Every upgrade makes things worse

Of course it does. That’s what they are for.

You’re quite happy with your product or service, hence you won’t buy a new one. So, there’s every incentive to give you exciting new features such as coverage of domestic second division marbles tournaments on sports tv packages or the ability to project 3D image of fruit and veg onto a wall from your phone. No-one asked for these. No-one can use them. No-one wants them. 

But they’re free! Until a month later when your contract goes up. 

Upgrades of IT systems in the work place provide the opportunity for hours of fun for the IT support companies who you’ve otherwise forgotten about as everything was working. All of a sudden they are the centre of attention again as you desperately hope against hope that the “system” you adopted to have all the business’s records on as it’s so much more convenient than paper, will actually be working again sometime soon. As the “approximately one hour” shutdown (always scheduled for peak usage time) inevitably stretches towards the end of the day, managers can reflect on how this upgrade has already dramatically affected productivity.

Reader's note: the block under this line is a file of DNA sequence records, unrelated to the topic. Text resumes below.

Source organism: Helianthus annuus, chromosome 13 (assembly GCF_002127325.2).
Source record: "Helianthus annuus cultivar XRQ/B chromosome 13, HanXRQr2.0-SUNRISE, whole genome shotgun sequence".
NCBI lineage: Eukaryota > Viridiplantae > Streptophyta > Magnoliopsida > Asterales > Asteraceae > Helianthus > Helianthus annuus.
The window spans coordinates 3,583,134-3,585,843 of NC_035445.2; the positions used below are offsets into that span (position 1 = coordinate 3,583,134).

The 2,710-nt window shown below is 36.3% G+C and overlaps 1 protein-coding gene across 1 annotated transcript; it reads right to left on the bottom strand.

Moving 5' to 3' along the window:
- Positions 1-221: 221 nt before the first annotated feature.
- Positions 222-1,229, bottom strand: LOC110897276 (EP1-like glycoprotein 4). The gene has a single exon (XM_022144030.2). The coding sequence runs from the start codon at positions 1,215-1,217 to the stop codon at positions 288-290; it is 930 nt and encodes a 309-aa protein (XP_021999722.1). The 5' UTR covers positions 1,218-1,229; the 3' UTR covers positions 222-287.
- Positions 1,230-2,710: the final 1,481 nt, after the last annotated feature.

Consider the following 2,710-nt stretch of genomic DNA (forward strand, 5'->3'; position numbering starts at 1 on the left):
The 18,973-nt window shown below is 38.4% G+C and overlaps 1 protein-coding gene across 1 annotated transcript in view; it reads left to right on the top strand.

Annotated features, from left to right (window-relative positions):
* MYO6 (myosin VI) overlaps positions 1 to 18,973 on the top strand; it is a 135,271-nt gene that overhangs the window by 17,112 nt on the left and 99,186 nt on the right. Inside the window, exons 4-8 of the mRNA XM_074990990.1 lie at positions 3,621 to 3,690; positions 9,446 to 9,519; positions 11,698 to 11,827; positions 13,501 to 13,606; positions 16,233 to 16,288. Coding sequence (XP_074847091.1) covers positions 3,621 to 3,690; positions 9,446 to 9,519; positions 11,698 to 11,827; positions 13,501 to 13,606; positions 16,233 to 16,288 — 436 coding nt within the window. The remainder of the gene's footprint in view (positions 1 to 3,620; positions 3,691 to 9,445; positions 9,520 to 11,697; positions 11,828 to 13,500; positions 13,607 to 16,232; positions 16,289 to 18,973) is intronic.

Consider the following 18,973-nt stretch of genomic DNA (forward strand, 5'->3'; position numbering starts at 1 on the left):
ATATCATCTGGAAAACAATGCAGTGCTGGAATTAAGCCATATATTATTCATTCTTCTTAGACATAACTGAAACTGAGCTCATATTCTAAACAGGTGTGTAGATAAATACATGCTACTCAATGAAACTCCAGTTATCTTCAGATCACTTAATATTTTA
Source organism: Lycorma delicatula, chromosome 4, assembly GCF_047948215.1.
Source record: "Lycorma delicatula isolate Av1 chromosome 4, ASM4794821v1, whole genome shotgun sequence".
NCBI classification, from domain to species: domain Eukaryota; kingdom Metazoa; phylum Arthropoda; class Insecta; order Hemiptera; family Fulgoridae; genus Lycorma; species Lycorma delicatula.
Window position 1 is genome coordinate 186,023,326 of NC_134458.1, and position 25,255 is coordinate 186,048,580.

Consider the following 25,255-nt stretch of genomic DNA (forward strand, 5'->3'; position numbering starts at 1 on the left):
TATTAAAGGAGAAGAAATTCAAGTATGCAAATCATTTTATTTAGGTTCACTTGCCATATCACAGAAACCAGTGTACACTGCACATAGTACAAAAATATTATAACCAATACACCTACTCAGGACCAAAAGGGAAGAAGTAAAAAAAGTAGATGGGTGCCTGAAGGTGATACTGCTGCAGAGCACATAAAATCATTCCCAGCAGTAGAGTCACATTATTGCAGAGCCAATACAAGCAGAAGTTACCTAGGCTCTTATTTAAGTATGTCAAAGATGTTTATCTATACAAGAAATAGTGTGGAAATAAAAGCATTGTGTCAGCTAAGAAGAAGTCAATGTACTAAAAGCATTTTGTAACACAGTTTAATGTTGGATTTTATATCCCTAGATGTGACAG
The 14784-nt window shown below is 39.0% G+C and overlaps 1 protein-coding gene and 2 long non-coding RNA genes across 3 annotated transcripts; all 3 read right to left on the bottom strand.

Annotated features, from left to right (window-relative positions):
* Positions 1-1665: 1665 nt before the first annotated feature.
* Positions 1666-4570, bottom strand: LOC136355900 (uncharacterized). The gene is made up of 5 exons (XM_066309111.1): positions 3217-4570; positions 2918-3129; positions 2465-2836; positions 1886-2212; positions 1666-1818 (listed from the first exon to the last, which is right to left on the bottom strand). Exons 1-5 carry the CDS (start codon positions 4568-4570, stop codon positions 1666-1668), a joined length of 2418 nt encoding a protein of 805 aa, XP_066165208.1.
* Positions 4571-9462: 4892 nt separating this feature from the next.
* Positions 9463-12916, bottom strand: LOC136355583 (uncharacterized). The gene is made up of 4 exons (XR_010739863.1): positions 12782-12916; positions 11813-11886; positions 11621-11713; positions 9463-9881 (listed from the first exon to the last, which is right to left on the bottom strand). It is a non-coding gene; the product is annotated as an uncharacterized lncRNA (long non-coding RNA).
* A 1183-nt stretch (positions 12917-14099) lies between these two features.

All you need to do next is pay the invoice at the end of the month. 

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